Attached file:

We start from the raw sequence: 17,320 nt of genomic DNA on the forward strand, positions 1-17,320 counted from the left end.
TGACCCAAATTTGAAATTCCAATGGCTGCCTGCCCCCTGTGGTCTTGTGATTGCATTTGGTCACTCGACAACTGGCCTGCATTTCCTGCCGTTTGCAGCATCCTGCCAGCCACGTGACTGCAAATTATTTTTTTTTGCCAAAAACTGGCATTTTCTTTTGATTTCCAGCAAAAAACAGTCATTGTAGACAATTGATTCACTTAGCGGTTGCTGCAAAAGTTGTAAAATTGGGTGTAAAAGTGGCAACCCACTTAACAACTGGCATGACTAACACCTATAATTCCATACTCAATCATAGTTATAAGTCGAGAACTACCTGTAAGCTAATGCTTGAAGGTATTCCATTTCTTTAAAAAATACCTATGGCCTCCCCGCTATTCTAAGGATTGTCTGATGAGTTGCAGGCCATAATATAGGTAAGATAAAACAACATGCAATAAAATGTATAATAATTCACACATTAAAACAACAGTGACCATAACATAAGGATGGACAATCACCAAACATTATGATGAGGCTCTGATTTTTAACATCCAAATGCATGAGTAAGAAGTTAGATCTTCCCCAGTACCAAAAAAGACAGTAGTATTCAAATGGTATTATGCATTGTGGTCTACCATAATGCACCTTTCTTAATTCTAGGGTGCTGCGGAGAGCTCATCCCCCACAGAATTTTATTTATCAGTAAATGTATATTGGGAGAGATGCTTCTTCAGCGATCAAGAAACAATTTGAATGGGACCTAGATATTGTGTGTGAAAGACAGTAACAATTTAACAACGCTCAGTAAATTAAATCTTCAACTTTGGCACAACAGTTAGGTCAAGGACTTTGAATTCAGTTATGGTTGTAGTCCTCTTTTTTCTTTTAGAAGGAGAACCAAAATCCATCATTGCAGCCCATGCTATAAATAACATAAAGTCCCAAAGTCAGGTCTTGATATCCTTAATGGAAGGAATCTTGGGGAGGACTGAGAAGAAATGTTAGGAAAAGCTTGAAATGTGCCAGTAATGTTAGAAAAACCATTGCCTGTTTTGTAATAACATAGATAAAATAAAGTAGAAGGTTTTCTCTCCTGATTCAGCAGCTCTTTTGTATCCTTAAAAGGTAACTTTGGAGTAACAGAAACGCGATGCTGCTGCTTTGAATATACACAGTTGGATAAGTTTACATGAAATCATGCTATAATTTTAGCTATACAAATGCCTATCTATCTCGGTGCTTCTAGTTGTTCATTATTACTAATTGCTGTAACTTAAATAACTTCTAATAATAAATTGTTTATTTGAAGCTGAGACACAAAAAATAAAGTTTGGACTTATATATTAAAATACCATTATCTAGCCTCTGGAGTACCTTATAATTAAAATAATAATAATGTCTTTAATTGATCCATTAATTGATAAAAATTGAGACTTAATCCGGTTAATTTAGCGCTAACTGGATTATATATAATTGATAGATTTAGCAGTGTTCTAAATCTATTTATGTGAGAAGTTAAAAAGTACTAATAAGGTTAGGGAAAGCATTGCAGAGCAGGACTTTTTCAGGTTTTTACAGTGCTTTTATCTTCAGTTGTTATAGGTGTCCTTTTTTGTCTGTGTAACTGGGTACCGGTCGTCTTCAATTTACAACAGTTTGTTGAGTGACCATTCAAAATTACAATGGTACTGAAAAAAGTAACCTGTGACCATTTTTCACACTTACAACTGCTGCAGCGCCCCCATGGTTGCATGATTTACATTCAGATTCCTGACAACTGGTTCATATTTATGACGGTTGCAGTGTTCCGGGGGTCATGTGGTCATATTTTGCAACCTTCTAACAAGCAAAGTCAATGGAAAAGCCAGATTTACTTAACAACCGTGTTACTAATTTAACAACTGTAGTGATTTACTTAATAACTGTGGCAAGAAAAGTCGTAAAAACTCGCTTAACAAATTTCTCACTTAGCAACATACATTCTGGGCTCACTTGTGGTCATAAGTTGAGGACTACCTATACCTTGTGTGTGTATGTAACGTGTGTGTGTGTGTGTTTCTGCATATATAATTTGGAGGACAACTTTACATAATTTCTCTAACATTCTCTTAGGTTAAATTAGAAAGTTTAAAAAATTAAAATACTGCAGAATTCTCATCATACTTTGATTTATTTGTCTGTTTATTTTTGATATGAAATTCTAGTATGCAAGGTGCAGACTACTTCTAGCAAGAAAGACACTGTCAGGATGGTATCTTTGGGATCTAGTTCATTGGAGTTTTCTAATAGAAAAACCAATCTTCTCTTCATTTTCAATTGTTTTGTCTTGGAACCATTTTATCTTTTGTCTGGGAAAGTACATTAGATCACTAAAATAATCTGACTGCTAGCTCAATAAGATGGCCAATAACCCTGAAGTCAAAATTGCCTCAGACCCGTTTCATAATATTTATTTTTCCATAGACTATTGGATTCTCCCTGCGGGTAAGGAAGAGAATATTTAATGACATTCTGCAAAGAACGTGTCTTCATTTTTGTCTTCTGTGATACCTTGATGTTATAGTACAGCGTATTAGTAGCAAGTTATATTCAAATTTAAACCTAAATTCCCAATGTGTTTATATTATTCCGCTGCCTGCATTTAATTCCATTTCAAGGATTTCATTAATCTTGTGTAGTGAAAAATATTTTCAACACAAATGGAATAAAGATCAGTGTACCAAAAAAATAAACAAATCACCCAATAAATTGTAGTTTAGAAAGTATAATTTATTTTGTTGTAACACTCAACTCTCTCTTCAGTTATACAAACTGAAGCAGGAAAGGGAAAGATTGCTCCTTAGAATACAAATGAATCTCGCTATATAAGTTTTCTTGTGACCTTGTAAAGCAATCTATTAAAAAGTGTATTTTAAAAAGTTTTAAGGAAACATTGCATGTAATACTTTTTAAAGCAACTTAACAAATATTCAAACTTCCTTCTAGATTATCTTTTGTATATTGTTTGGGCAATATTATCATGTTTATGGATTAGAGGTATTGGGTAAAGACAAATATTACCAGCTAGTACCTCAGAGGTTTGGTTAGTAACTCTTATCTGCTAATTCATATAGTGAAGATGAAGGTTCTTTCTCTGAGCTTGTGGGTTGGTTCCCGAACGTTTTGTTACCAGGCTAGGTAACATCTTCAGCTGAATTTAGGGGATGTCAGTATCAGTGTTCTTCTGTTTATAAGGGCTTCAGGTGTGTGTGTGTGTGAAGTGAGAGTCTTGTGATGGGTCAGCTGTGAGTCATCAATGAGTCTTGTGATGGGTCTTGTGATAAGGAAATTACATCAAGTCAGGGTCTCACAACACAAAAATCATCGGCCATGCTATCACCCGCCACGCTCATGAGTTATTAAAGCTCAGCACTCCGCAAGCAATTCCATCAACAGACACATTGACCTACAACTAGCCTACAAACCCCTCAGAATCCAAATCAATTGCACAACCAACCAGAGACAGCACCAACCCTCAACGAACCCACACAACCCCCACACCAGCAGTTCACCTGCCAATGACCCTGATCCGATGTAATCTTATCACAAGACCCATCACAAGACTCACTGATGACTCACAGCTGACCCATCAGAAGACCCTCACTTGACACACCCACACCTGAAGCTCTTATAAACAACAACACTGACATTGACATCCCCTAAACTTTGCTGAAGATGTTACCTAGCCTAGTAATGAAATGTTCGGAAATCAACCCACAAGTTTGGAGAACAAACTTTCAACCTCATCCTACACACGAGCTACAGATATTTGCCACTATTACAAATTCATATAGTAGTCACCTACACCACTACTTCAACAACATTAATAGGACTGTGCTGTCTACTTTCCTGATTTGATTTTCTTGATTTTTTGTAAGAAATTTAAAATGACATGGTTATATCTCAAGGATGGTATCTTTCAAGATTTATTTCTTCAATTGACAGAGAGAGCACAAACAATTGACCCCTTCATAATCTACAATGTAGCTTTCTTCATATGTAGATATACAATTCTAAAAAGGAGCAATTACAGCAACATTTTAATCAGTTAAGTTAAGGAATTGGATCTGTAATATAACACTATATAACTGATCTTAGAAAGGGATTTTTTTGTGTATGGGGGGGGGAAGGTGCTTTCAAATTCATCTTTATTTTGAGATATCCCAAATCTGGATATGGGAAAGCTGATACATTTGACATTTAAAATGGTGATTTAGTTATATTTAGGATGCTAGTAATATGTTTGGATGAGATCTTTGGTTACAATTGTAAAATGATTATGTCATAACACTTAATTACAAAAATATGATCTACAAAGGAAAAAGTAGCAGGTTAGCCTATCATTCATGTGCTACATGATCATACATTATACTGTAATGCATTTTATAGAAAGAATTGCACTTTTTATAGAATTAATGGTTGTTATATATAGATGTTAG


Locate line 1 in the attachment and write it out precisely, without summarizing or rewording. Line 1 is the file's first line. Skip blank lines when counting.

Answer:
We start from the raw sequence: 17,320 nt of genomic DNA on the forward strand, positions 1-17,320 counted from the left end.